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‘Safety Not Guaranteed’ offers comedy with more serious themes

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An indie comedy as wonderful as “Safety Not Guaranteed” can seem as easy to write off as a foolproof recipe for chocolaty fudge brownies. Measure, stir, bake and voila, you have an instantly gooey melt-in-your-mouth treat.

That sums up the feeling left by “Safety Not Guaranteed,” a hip, smart and modestly budgeted mumblecore film. Talky but unpretentious, casually realistic, with semi-improvised dialogue and low-tech production, it is honest without seeming pretentious.

Mark Duplass, one of the film’s producers, portrays an almost mad scientist in the Pacific Northwest. His reclusive and paranoid character, Kenneth, has allegedly invented and built a time machine that successfully transported him to the recent past.

Kenneth places an anonymous advertisement for a time-traveling companion. “Must bring your own weapons,” the ad says. “Safety not guaranteed.”

The ad comes to the attention of the editors of Seattle magazine, where cynical deadpan Darius (Aubrey Plaza) interns. One of her glamorous tasks is changing toilet paper rolls.

When Darius’ obnoxiously brash boss, Jeff (Jake Johnson), decides that doing a piece on the time traveler might make for a hilarious magazine article, he enlists Darius and another intern, Arnau (Karan Soni), to come with him to Ocean View, where the P.O Box address for the ad is listed. Arnau is a shy, soft-spoken biology student, interning at the magazine to fluff up his resume.

It turns out Jeff has ulterior motives to visiting Ocean View — to look up and hopefully hook up with his old high school flame, Liz (Jenica Bergere). Meanwhile Darius and Arnau stake out the post office where Kenneth picks up his mail. When he finally shows up, they follow him to a grocery store where he stocks canned goods.

Jeff poses as “companion hopeful number one” and preens and prances like a stale Joel McHale, and sets off Kenneth’s alarms.
Darius volunteers as “companion hopeful number two” and wins Kenneth over with a shrewd mixture of sarcasm, as the two size each other up with talk about how prepared they are to face the supposed dangers of time travel.

Kenneth, Darius finds, is convinced that he is being tracked by government agents. Once he chooses Darius as his traveling companion, training exercises begin. Mechanical blueprints and sessions on karate and firearms in preparation for a potentially dangerous time-travelling adventure keep the audience guessing at the authenticity of Kenneth’s time-travel claims.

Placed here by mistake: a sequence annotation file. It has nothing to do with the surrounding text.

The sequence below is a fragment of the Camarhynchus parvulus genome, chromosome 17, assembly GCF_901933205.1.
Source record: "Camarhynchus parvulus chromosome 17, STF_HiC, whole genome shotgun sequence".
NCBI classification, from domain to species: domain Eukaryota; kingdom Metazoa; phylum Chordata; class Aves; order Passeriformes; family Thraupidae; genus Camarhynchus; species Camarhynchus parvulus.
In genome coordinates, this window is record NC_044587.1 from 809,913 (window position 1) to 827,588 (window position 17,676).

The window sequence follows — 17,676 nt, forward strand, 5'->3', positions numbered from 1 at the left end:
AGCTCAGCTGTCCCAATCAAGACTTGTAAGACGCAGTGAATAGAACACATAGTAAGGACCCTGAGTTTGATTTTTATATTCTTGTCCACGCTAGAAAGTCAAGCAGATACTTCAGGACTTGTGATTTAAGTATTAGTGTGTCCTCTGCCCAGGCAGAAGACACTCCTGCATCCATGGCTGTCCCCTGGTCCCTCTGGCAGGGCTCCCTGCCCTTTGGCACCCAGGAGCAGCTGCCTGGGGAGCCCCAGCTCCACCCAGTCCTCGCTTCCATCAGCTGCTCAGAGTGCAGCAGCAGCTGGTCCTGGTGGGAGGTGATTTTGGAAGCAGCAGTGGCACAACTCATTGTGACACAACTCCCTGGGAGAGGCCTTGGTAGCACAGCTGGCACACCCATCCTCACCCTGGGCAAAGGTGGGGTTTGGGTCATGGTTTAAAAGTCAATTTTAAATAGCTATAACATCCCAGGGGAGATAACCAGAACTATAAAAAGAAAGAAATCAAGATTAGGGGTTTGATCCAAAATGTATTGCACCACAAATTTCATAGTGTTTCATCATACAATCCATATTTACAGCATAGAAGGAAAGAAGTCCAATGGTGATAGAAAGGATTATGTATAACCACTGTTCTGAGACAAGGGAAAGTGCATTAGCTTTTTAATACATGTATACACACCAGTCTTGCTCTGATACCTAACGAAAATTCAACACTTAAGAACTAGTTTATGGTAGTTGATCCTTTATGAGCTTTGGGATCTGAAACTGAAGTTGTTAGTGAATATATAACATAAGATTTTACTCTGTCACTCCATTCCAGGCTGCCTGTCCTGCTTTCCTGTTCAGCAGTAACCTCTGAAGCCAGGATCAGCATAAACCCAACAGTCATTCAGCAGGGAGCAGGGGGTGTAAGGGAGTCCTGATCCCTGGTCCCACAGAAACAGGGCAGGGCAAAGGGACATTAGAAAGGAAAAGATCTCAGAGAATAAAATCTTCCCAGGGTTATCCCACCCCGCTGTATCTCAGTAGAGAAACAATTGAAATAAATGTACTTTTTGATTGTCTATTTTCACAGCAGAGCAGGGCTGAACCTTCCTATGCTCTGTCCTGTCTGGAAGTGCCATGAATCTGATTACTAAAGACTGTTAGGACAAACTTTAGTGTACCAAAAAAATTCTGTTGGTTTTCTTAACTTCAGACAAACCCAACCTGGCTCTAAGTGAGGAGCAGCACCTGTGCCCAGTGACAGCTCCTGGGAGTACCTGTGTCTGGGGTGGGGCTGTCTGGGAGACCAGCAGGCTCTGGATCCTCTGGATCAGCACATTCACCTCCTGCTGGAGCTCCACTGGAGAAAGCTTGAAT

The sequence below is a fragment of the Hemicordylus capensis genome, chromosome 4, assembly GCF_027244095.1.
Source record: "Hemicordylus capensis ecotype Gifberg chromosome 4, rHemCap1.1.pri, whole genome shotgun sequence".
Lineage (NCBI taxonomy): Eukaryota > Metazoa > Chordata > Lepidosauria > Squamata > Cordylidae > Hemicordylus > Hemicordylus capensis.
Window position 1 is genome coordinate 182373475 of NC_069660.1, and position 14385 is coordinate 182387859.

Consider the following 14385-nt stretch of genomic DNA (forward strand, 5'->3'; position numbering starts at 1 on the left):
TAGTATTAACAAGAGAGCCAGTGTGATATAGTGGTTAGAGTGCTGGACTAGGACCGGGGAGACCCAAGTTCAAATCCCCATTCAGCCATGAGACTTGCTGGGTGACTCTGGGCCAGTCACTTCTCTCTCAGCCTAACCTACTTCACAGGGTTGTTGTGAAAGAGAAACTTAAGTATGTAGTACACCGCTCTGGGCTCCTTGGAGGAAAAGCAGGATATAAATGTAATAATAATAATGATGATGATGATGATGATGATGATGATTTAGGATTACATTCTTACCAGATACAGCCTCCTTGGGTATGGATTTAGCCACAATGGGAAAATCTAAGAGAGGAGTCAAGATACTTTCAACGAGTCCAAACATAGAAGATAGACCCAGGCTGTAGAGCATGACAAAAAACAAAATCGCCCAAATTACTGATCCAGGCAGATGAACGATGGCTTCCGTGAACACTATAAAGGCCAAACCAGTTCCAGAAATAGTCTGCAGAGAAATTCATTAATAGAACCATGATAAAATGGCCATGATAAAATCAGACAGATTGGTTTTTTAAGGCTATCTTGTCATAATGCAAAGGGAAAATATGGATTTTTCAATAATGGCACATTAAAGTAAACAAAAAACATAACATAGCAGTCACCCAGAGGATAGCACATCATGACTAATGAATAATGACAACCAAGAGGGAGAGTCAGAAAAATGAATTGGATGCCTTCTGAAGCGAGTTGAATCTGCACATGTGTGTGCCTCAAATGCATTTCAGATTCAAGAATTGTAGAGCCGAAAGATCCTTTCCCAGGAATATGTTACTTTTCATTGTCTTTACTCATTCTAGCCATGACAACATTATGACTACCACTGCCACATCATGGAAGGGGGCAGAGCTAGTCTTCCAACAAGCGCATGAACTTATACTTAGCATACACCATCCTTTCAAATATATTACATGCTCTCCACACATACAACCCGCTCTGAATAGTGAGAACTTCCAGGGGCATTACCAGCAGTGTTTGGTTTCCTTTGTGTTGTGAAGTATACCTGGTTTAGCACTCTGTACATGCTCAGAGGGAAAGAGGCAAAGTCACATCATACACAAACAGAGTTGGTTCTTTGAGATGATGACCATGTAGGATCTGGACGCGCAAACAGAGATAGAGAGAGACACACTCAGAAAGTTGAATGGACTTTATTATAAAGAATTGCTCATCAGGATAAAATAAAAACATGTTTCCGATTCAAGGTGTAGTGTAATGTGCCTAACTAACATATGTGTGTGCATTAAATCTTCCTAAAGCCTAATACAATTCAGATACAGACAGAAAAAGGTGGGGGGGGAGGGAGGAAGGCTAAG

The legitimacy of time travel serves more as a diving board for the characters’ stories, rather than the central point of the film. More important are the characters’ pasts. Kenneth gradually reveals the heart-wrenching complexity behind his strangeness, a profundity that is glimpsed frequently with the film’s themes of control and overcoming the past.

The training sessions and breaking into high-tech science labs and the paranoia that the government is tracking Kenneth and Darius’ every movement, is surface to the underlying theme about the fading dreams of those hopeful 20- and 30-somethings not swept up in the high-tech and financial rush to live the “American Dream.” Those people stuck in limbo, looking back to better times as they fumble their way through a disparaging and miserly culture of diminished opportunities.

Though the movie has many funny and delightful moments, “Safety Not Guaranteed” shouldn’t be taken as a full-fledged comedy. The realistic dialogue includes many witty lines, cheeky car chases and Star Wars references, but these moments act more as an accessory to a very somber, yet uplifting film. The wonderful cast and excellent writing make “Safety Not Guaranteed” a fine example of gooey brownie movie magic.

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